They come out at night
A modern update of The Time Machine suffices thanks to fast-paced special effects
Pity poor Guy Pearce, a man who of late has had a problem with time. With the delirious Memento, he had to deal with the hinky handicap of having only 15 minutes on the face of his clock. Now he’s been overcompensated with The Time Machine, as a traveler with literally all the time in the world on his hands.
Here he stutters about as Alexander, an absent-minded professor whose slack-jawed look of perpetual adenoidal befuddlement masks the fact that he’s actually quite brilliant. He’s a physics professor whose time-travel theories seem patently absurd in 1899 and get him nothing but flack and derision from his university colleagues, who mutter about his oddball communications with an obscure German patent clerk by the name of, yeah, you guessed it.
He’s on the top of the world, though, on the eve of proposing to his lovely girlfriend Emma in the middle of Central Park. Unfortunately, within a minute of allowing him to slip the ring on her finger, she gets capped by a mugger. Her death spurs him to a four-year retreat wherein he dedicates his energies to building a time machine based on his theories. The way Alexander figures it, he can go back in time and prevent her murder. Sad to say, Fate has other plans.
Firing up his Victorian time buggy, he scoots back to the fateful night and hurries her out of the park—only to deliver her into the path of a runaway team of horses. So much for Plan A. Since he doesn’t have a Plan B, he decides to see what the future holds. After a brief stopover in 2037 (uh, don’t make any long-term plans after that date), he and his contraption are hurled 800,000 years into the future, where he finds that evolution has taken an odd turn. He hooks up with a tribe of post-modern primitives (apparently, tattoo parlors are the only industry that survived the apocalypse) called the Eloi.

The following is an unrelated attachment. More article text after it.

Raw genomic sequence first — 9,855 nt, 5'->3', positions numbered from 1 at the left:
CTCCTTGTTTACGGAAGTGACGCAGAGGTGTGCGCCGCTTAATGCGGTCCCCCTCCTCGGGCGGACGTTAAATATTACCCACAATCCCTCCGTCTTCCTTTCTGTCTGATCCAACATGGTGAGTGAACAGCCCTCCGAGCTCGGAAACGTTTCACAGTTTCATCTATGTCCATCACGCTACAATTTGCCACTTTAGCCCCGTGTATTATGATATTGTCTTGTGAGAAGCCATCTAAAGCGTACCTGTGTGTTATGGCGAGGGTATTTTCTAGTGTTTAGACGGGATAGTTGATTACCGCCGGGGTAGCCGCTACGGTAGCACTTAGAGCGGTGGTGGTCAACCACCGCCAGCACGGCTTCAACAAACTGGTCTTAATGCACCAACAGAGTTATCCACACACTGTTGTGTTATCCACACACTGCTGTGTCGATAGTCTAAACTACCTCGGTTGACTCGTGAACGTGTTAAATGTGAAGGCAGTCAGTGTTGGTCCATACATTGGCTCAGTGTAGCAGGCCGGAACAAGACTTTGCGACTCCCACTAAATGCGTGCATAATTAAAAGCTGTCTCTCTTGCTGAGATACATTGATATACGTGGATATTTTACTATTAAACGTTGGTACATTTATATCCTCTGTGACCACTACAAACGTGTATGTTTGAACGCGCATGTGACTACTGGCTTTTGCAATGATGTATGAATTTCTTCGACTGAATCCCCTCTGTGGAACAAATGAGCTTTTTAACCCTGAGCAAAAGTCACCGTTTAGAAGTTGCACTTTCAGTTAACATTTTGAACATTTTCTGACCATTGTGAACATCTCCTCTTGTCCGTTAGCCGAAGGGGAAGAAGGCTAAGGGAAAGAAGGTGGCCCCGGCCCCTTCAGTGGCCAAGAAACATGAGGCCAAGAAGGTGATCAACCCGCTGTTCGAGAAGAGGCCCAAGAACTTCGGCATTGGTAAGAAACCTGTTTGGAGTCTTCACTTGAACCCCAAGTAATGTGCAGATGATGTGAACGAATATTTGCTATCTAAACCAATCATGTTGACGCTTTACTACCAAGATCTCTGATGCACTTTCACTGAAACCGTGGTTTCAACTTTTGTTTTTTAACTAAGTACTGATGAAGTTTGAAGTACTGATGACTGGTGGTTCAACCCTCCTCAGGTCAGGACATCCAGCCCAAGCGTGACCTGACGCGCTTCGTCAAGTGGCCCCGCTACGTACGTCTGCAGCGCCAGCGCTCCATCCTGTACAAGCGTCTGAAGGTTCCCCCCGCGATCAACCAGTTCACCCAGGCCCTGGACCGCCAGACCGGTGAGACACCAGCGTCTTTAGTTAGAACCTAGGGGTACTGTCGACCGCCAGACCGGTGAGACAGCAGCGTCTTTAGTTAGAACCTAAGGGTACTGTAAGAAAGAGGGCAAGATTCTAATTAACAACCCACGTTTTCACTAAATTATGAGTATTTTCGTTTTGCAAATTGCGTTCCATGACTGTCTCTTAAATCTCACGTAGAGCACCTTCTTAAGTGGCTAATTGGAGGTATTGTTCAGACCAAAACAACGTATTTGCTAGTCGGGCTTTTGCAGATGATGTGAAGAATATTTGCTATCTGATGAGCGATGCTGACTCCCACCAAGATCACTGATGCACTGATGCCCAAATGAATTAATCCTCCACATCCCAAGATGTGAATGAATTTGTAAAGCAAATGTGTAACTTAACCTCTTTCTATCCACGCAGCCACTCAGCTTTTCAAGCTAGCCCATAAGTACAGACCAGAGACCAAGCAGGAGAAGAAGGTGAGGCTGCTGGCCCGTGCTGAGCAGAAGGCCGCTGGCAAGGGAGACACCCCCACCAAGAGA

Fortunately for him, one of them has an affinity for dead languages (even better, she’s a babe), Irish pop star Samantha Mumba, who has a taste for slit-skirts and see-through blouses. Emma who? She introduces him to their hippy-dippy doings and sort of catches him up to speed on what’s happened during the course of his post-modern Rip Van Winkle stint.
Things are going along just peachy until he finds out the hard way that the tribe is being terrorized by the Morlocks, underground-dwelling folks who’ve taken a seriously wrong route down the evolutionary trail. Bounding out of sand traps and looking like shaved rottweilers (apparently, copies of Invaders from Mars and Tim Burton’s Planet of the Apes survived also), they pull a c-block on him and abscond with his new girl, so he decides to go down and have a word with their leader, a looong-removed descendant of Edgar Winter (Jeremy Irons, chewing up the scenery, among other things).
Of course, none of this makes a lick of sense, but then we’re talking time-travel conundrums here—they never do add up. Suffice to say, if you turn off the brain, the ride is loopy entertainment. Taking into account the short attention spans of contemporary audiences, director Simon Wells has reworked his great-granddad’s classic as yet another multiplex roller coaster ride, excising most of H. G.'s musings on class-consciousness and social theorems but maintaining enough bolts to hold the vehicle together.
After a decidedly creaky half-hour, the computer techies kick down with their CGI goodies, offering up a menu of holographic librarians, exploding moons, and a subterranean den of flesh-eating goblins straight out of a Hieronymous Bosch painting. It’s fast-paced eye candy, but it is also a fairly close Cliffs Notes adaptation of the book. Simon does his great-granddaddy adequate.